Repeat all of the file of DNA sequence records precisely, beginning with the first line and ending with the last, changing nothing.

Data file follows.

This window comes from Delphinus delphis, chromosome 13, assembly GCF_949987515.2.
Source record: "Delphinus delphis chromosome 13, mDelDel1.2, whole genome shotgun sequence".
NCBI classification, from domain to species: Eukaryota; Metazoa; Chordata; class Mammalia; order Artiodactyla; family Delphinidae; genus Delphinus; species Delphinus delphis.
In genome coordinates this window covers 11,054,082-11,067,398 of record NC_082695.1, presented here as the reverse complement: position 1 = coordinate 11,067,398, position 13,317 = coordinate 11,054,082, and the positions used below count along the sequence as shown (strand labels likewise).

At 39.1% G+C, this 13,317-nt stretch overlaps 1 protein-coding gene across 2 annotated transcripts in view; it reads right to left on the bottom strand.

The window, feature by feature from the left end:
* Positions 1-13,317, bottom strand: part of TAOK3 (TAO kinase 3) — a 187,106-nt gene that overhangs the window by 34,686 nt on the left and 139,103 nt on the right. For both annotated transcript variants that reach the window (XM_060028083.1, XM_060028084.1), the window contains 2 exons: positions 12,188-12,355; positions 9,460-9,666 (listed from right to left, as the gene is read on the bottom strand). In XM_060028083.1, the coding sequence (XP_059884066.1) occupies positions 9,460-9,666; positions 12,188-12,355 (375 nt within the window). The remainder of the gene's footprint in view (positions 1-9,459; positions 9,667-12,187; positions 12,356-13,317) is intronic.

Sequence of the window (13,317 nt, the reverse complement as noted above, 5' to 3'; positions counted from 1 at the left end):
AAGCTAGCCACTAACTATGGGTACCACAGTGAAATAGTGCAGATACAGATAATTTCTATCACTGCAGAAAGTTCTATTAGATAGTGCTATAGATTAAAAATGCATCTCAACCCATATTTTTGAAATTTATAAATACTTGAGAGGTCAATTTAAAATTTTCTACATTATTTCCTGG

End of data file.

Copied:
This window comes from Delphinus delphis, chromosome 13, assembly GCF_949987515.2.
Source record: "Delphinus delphis chromosome 13, mDelDel1.2, whole genome shotgun sequence".
NCBI classification, from domain to species: Eukaryota; Metazoa; Chordata; class Mammalia; order Artiodactyla; family Delphinidae; genus Delphinus; species Delphinus delphis.
In genome coordinates this window covers 11,054,082-11,067,398 of record NC_082695.1, presented here as the reverse complement: position 1 = coordinate 11,067,398, position 13,317 = coordinate 11,054,082, and the positions used below count along the sequence as shown (strand labels likewise).

At 39.1% G+C, this 13,317-nt stretch overlaps 1 protein-coding gene across 2 annotated transcripts in view; it reads right to left on the bottom strand.

The window, feature by feature from the left end:
* Positions 1-13,317, bottom strand: part of TAOK3 (TAO kinase 3) — a 187,106-nt gene that overhangs the window by 34,686 nt on the left and 139,103 nt on the right. For both annotated transcript variants that reach the window (XM_060028083.1, XM_060028084.1), the window contains 2 exons: positions 12,188-12,355; positions 9,460-9,666 (listed from right to left, as the gene is read on the bottom strand). In XM_060028083.1, the coding sequence (XP_059884066.1) occupies positions 9,460-9,666; positions 12,188-12,355 (375 nt within the window). The remainder of the gene's footprint in view (positions 1-9,459; positions 9,667-12,187; positions 12,356-13,317) is intronic.

Sequence of the window (13,317 nt, the reverse complement as noted above, 5' to 3'; positions counted from 1 at the left end):
AAGCTAGCCACTAACTATGGGTACCACAGTGAAATAGTGCAGATACAGATAATTTCTATCACTGCAGAAAGTTCTATTAGATAGTGCTATAGATTAAAAATGCATCTCAACCCATATTTTTGAAATTTATAAATACTTGAGAGGTCAATTTAAAATTTTCTACATTATTTCCTGG